Pursuant to Section 54(1) of the Modern Slavery Act 2015, this statement sets out Phipps Cameron Recruitment’s commitment to combat the practice of modern slavery, forced labour and human trafficking. It is also to understand the potential modern slavery risks related to its business and implement steps aimed at ensuring no slavery or human trafficking takes place in its own business and its supply chains. The statement is PCR’s commitment to act ethically by taking steps within its direct structures and wider sphere of influence to ensure that modern slavery, as set out in the Act, is not taking place.

Organisational Structure

Phipps Cameron Recruitment Limited (“the Company”) is a specialist recruitment consultancy.

Our Supply Chain

  • We are a provider of recruitment services and we consider our supply chain to be relatively simple.
  • We work with a small range of suppliers who provide goods and services across a number of different categories, such as IT and telecoms, marketing, legal and other services. Therefore, we have close relationships with our suppliers and good visibility of our supply chain.
  • Having performed a risk assessment of our supply chain we consider that there is a relatively low risk of labour exploitation or other forms of slavery and human trafficking occurring within it. Nevertheless, we are committed to preventing these practices from occurring within both our business and supply chain which is demonstrated by our policies and due diligence procedures.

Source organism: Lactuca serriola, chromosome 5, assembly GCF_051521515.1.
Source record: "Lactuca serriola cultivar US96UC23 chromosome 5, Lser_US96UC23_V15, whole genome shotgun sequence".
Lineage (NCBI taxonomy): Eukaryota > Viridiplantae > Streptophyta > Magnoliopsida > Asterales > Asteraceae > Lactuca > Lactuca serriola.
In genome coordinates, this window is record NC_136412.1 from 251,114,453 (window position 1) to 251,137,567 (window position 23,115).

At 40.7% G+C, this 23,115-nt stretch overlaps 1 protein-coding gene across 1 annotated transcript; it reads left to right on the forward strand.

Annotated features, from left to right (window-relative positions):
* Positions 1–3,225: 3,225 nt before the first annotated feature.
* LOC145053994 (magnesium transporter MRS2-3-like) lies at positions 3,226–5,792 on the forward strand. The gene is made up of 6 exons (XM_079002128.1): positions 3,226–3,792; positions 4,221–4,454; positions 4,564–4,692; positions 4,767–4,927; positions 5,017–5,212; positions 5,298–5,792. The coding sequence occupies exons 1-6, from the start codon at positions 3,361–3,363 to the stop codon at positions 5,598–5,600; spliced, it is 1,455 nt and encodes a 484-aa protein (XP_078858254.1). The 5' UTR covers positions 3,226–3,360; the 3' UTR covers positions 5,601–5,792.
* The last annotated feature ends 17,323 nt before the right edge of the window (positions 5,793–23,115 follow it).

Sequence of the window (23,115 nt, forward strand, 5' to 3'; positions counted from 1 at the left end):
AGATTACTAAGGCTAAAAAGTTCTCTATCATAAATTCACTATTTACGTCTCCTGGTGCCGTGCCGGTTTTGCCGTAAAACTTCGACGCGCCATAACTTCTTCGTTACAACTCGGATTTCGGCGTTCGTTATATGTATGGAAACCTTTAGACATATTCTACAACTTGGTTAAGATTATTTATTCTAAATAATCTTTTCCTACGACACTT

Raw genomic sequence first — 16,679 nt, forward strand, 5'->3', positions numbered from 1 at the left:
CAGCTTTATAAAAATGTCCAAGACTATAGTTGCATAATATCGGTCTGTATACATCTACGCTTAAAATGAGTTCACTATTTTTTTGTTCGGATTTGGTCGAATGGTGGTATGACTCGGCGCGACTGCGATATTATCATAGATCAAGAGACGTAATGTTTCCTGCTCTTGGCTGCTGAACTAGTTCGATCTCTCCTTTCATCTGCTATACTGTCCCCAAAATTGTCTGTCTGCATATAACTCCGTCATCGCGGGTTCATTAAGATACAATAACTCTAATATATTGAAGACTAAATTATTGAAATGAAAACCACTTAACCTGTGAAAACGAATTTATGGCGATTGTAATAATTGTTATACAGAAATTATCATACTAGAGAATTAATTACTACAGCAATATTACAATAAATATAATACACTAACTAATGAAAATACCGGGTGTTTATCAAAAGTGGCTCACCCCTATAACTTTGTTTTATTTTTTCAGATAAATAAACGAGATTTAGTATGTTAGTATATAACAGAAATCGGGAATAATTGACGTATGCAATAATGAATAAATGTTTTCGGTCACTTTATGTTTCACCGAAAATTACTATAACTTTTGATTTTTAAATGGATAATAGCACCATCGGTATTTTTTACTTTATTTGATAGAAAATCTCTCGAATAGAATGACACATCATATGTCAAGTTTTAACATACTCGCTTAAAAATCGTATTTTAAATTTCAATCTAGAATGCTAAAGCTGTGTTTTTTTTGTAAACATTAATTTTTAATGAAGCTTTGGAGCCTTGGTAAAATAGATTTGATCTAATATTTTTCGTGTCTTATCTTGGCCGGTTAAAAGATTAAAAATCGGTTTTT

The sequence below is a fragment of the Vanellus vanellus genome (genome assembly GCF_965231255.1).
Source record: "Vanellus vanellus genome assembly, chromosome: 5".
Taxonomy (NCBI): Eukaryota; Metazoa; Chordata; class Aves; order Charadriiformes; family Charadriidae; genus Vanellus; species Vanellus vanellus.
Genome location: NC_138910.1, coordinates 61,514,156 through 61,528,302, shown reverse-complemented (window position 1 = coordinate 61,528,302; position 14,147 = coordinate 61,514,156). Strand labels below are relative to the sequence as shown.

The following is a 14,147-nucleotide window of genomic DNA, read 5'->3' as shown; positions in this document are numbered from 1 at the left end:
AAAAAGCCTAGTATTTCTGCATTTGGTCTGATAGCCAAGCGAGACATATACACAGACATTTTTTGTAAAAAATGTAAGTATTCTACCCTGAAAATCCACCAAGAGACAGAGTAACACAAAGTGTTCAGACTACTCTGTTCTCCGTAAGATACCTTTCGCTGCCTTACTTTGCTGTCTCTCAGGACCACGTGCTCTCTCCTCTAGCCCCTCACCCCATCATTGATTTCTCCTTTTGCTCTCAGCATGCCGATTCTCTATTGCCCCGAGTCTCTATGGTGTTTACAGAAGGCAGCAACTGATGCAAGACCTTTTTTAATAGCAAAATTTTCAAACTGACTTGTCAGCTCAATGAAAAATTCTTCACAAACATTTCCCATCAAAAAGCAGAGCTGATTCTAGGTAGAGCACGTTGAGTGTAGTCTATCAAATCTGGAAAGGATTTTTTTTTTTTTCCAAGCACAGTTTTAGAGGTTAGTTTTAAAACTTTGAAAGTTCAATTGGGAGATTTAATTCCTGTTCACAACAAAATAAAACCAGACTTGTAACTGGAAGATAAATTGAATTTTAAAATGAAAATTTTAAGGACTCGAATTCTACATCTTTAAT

Relevant policies

PCR operates the following policies that describe its approach to the identification of modern slavery risks and steps to be taken to prevent slavery and human trafficking in its operations:

  • PCR Anti-Slavery Policy
  • Whistleblowing Policy: PCR encourages all workers, customers and other business partners to report any concerns related to the direct activities, or the supply chains of PCR. The whistleblowing procedure is designed to make it easy for workers to make disclosures, without fear of retaliation
  • Employee Code of Conduct: The code makes clear to employees the actions and behaviour expected of them when representing the Company.
  • Our suppliers are required to comply with the PCR Employee Code of Conduct (which also applies to all employees of the Company) and with the PCR Supplier Code of Conduct.

These policies reflect our commitment to acting ethically and with integrity in our business dealings and relationships and to implementing and enforcing effective systems and controls to ensure slavery and human trafficking is not taking place in our business and UK/EU supply chain.

Due Diligence

Our Company